City Manager Dale Krajniak presented a handful of tweaks to the annual budget Thursday during a council work session, delivering the good news that there will be no need to dip into the savings set aside for emergencies or extraordinary situations.
The proposed $10 million budget as presented Thursday does not require a tax increase for homeowners, even with the decrease in state revenue sharing and lower property tax income. However, it includes almost no new services or increased spending.
"We thought we were cut to the bone three years ago." Krajniak said. "Then this year…it's all the way down to the bone marrow."
Still, the council said, the Park's financial situation is the envy of many communities that are laying off employees, closing libraries and more to make up budget shortfalls.
However, the spending plan for fiscal year 2011 does not take into account future major expenses such as road repairs, employee pensions or health care.
Perhaps the biggest extravagance is the purchase of three new police cars.
Councilman Daniel Clark expressed concerns about ending up in a dire situation where the city cannot cover the costs that are just being met currently.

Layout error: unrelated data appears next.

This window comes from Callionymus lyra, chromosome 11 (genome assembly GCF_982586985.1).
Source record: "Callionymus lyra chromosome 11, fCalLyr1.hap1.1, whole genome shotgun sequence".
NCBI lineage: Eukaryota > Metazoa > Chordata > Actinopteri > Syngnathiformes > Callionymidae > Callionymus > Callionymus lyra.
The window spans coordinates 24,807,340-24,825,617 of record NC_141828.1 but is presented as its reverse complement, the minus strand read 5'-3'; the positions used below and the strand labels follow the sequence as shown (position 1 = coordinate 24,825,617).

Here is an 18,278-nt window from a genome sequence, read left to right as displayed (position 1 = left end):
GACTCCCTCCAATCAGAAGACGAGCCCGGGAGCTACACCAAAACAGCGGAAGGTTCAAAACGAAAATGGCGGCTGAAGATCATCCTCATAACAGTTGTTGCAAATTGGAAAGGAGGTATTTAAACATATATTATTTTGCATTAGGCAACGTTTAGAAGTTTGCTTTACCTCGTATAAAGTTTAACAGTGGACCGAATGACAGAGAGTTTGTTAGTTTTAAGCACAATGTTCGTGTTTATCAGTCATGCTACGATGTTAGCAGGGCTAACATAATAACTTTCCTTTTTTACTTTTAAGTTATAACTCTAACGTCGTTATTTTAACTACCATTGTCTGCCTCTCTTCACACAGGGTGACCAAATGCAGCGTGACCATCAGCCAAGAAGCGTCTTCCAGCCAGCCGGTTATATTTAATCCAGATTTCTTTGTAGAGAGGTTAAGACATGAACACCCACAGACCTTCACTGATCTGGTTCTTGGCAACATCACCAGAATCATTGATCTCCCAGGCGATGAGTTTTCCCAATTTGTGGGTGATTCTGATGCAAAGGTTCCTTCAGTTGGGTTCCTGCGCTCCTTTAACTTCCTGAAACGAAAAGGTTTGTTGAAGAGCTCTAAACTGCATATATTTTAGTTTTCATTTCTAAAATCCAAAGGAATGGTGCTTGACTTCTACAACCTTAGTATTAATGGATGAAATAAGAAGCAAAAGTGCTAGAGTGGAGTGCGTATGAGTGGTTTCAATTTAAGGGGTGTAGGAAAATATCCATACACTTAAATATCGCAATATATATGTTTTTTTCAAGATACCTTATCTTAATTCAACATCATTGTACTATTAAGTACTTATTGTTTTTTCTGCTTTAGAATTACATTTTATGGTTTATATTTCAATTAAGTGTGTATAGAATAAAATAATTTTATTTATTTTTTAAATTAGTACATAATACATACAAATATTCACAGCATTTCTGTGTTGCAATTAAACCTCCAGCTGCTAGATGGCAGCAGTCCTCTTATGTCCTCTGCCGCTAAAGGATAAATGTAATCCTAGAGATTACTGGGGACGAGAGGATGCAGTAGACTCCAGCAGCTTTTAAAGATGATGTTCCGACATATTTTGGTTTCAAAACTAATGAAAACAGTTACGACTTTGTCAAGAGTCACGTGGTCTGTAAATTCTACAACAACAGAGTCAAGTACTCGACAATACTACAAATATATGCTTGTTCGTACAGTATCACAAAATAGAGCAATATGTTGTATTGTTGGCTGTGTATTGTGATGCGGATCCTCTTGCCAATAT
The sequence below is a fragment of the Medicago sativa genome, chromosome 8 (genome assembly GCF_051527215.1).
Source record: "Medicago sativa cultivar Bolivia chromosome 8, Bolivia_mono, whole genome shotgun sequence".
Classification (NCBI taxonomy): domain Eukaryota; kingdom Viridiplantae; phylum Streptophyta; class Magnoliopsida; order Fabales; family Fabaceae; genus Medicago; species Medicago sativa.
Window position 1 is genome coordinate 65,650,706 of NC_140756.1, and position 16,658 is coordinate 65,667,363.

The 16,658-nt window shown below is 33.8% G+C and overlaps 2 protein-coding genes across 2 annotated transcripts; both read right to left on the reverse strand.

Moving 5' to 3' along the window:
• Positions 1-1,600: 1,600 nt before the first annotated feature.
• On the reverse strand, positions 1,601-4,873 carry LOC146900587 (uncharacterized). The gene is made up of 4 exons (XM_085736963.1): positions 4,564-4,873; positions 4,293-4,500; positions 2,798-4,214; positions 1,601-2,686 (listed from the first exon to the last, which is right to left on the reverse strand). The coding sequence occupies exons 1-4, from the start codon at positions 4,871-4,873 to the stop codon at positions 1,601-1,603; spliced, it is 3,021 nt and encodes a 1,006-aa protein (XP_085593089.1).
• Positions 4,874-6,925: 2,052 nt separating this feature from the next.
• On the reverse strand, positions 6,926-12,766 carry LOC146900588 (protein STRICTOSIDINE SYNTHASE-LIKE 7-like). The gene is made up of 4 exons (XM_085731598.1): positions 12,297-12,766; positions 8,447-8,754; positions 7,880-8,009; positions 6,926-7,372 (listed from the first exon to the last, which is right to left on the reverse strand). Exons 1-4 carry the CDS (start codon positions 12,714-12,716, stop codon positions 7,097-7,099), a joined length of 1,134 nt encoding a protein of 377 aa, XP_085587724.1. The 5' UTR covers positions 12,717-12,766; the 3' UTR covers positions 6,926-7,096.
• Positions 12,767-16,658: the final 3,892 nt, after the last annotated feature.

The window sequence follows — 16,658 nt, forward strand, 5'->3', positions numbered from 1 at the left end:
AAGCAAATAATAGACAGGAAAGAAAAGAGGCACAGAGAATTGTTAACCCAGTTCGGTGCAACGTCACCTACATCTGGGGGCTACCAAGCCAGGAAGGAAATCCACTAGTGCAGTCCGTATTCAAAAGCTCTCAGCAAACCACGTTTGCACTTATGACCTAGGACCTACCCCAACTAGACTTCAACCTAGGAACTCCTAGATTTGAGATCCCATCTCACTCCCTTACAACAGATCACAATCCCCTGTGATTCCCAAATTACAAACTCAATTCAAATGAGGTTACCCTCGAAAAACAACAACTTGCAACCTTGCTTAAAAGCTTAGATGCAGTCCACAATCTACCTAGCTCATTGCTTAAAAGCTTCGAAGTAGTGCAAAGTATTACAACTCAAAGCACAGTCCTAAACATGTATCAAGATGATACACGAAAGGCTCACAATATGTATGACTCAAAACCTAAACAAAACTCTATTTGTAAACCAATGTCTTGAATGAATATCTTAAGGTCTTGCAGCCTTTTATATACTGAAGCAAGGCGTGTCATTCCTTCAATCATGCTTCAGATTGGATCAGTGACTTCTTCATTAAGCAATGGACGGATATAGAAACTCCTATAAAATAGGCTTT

The capital improvements, health care, pensions and other issues and how to pay for them will have to be addressed in the 2012 budget.
Two major unknowns for this year's budget are employee health care expenses and wage increases that could come with union negotiations.
After making adjustments following suggestions from council members during its last work session last week, some savings were found in health care and property inspections, a contracted service that will be cut by about 15 percent.
One area of savings, either in the 2011 or 2012 budget, will be a central police radio system for the Pointes and Harper Woods. Public Safety Director David Hiller said a new system will no longer cost the city $1 million thanks to a $485,000 grant expected to come from the Department of Homeland Security. The five Pointes and Harper Woods each pay to share the system, which is 12 years old, out of date and highly unlikely to be affordably repaired if broken, Hiller said.
No layoffs are anticipated, Krajniak said, and the city is not replacing employees who have retired or moved to part-time positions. The city expects to generate new revenue by increasing various fees and selling rehabbed homes that it purchased last year in an effort to prevent neighborhoods from deterioration due to vacant homes.
A public hearing on the proposed budget, which takes effect July 1, is scheduled for May 23.